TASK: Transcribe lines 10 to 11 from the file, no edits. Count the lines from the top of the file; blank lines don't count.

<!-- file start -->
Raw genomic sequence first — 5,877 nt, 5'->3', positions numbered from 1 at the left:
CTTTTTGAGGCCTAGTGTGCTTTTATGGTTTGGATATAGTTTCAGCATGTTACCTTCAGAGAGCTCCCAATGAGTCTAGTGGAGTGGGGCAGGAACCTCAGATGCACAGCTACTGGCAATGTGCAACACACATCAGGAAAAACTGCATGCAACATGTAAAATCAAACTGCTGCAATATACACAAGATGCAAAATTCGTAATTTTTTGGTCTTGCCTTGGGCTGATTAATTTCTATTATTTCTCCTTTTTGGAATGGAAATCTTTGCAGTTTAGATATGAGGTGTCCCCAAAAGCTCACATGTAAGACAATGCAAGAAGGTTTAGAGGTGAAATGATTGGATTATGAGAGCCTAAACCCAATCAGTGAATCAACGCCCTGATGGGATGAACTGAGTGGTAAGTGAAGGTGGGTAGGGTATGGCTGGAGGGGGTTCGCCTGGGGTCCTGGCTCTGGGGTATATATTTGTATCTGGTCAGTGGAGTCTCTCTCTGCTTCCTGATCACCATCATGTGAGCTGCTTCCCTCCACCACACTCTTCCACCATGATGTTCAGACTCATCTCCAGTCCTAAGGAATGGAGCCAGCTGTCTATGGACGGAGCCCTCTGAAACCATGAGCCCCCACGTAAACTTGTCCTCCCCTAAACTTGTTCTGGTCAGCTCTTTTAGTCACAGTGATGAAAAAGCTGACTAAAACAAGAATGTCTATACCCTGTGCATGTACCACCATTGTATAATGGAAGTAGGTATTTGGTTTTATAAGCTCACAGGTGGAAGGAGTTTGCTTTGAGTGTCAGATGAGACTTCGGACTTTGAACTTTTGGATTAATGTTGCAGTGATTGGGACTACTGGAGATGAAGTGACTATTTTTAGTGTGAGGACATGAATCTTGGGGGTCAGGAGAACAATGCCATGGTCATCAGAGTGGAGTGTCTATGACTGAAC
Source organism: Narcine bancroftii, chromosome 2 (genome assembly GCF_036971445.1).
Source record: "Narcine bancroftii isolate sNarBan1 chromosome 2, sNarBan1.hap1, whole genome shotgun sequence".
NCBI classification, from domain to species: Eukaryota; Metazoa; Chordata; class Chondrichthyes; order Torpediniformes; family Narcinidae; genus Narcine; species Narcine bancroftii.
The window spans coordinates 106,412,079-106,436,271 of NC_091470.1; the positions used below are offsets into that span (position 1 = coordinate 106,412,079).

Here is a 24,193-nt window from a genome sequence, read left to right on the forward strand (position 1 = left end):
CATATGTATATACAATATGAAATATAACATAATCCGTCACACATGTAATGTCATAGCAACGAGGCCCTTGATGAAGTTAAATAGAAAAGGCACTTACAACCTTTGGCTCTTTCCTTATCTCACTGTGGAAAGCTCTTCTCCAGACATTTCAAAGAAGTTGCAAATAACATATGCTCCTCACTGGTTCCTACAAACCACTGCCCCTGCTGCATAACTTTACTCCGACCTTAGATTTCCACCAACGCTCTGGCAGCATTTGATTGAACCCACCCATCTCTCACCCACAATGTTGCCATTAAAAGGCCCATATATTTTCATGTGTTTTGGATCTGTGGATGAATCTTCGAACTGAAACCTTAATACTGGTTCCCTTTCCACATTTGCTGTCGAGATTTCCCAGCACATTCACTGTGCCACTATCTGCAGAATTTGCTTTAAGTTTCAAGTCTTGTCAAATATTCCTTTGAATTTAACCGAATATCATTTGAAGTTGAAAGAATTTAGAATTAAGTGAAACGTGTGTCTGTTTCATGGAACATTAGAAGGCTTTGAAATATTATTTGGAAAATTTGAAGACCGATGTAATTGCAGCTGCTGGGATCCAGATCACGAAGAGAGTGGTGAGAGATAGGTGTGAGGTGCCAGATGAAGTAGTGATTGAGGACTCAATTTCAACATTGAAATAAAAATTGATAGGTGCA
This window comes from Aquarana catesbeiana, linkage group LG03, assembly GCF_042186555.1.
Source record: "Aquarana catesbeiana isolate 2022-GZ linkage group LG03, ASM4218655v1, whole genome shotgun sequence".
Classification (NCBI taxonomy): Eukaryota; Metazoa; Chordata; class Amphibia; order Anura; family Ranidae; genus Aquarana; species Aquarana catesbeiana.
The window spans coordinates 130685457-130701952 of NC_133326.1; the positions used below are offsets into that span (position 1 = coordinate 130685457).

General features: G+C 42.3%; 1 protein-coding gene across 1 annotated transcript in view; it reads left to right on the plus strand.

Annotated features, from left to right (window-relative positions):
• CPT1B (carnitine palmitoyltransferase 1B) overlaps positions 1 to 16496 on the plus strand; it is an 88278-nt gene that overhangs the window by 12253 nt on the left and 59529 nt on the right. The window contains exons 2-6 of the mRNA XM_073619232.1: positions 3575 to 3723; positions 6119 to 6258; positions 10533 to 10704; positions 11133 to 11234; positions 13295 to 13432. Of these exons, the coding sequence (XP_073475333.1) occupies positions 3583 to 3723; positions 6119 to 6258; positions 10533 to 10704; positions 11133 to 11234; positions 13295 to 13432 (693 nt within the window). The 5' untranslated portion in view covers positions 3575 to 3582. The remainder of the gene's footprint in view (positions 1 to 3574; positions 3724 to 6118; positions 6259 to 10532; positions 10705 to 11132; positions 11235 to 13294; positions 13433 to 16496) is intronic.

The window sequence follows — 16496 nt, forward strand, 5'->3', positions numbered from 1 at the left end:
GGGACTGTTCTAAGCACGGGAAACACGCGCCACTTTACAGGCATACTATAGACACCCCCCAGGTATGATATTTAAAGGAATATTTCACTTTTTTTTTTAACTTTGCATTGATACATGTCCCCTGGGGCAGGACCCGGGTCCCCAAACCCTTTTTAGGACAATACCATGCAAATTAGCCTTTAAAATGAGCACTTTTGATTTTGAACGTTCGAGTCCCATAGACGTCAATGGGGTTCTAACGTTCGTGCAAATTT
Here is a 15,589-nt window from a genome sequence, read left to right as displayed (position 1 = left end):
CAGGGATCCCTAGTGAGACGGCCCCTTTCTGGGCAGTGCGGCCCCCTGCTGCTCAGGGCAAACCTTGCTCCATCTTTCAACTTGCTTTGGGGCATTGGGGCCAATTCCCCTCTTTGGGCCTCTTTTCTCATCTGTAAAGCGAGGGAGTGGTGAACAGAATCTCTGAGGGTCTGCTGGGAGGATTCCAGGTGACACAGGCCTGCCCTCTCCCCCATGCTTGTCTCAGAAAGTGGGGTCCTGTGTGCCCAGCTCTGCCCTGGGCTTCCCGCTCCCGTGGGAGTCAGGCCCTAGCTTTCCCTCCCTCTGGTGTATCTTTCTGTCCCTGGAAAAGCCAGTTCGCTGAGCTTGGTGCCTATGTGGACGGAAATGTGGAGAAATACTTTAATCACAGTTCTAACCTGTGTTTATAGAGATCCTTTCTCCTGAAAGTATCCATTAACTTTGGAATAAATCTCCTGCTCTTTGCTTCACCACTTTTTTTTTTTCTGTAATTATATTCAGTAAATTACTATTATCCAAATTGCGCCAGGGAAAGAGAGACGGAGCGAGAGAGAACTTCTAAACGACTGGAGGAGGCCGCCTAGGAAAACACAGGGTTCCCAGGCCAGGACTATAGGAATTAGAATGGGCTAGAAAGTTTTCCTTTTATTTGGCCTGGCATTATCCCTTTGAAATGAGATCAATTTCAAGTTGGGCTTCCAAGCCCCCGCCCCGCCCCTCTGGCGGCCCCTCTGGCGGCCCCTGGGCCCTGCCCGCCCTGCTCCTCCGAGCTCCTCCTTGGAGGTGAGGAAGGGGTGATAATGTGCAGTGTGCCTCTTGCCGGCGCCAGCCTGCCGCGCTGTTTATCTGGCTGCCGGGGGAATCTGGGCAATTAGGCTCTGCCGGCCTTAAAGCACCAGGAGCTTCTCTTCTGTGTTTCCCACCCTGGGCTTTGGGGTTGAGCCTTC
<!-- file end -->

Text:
Source record: "Aquarana catesbeiana isolate 2022-GZ linkage group LG03, ASM4218655v1, whole genome shotgun sequence".
Classification (NCBI taxonomy): Eukaryota; Metazoa; Chordata; class Amphibia; order Anura; family Ranidae; genus Aquarana; species Aquarana catesbeiana.